A super class
Transaction has two subclasses
Transaction is composed of multiple events that occur in time for a specific key (a file, a person, etc.). Depending on events, some transactions have to be discarded.
A concrete example with a file "key" would look like:
TransactionArepresents a set of file events whereas the file is being read, let's call it
TransactionBis a set of file events for the file being written, calling it
A same file can be read or write at any given time.
An event list would look like this (very simplified):
- Open FileA
- Open FileB
- Create FileB
- Read FileA
- Write FileB
- EOF FileA
- Read FileB
- EOF FileB
At step 1 and 2, the transaction is yet to be known, we have needed information (a timestamp, a file name, a username, etc.) but we don't know yet if it's a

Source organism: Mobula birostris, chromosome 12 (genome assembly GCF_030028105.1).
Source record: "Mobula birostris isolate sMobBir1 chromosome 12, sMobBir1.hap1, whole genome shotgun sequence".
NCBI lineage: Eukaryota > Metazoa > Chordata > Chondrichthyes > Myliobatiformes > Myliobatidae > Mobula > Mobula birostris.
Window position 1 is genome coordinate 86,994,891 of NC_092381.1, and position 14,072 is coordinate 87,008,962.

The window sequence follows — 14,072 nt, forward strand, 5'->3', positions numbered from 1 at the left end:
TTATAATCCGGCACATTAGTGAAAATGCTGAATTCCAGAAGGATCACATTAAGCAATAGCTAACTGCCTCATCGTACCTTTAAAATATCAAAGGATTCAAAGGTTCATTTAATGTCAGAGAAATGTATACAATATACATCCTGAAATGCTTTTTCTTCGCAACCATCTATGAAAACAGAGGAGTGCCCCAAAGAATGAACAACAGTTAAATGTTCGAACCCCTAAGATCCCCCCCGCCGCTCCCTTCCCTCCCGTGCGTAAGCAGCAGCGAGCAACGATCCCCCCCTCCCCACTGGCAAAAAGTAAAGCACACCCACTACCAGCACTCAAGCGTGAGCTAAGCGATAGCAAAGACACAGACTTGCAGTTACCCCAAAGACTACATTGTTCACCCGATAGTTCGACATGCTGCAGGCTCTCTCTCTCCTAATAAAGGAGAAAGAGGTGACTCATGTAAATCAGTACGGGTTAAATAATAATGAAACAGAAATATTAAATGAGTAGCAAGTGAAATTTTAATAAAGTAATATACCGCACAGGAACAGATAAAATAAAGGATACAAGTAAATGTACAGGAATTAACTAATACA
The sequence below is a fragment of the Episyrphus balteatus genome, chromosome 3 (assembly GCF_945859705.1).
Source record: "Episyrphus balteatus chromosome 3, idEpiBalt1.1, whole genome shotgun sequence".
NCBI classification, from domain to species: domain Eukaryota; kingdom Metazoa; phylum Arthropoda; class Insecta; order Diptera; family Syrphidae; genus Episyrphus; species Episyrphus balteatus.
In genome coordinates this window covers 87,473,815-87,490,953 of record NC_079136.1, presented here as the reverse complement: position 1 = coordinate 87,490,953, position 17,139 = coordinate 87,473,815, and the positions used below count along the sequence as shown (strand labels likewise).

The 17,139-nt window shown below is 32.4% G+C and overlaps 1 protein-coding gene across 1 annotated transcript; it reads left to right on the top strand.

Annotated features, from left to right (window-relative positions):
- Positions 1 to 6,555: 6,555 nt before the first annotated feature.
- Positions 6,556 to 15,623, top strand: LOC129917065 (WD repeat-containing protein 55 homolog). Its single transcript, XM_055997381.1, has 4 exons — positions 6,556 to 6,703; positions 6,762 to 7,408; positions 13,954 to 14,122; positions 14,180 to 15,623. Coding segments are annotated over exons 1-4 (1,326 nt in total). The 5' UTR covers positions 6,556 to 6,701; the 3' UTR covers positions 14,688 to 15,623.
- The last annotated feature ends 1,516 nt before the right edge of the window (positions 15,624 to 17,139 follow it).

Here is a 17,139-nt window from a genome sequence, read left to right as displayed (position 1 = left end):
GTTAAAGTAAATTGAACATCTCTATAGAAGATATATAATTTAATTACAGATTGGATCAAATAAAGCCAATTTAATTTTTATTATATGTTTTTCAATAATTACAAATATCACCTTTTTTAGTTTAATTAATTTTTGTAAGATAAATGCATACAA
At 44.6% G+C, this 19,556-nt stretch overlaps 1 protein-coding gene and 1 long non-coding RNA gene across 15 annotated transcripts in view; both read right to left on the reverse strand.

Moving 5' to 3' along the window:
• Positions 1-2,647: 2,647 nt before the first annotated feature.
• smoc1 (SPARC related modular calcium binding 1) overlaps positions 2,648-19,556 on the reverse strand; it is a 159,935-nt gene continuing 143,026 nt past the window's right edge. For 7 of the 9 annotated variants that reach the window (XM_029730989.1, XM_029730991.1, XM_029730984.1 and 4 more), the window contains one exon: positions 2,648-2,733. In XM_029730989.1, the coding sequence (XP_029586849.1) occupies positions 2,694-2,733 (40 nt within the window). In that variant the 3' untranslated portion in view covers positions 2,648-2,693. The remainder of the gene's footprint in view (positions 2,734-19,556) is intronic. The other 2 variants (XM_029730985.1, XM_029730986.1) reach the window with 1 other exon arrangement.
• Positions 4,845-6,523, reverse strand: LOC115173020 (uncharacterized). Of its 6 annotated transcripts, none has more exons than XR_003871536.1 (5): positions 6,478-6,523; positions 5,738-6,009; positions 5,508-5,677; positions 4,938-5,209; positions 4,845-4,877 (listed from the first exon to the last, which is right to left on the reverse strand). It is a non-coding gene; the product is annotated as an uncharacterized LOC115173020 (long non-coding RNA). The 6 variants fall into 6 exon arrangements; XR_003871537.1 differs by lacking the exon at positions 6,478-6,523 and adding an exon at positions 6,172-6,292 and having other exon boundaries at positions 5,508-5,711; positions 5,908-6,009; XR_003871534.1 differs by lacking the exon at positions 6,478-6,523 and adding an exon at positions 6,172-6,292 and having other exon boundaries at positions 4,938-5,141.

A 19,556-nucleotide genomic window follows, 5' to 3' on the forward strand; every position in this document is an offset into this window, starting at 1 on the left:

My rational would be to create a class
Transaction that holds enough services to analyze events and a method
who_i_am that returns
WRITE if the pattern fits (Ex.: Open -> Read -> EOF for a read transaction),
None if no pattern found.
At some point the transaction type will be known and I think it would be a good approach to morph
Transaction into a
TransactionRead. I'm coding in Python atm, but I've never heard of a concept like this. Is it bad, why? Do languages provide tools for late inheritance?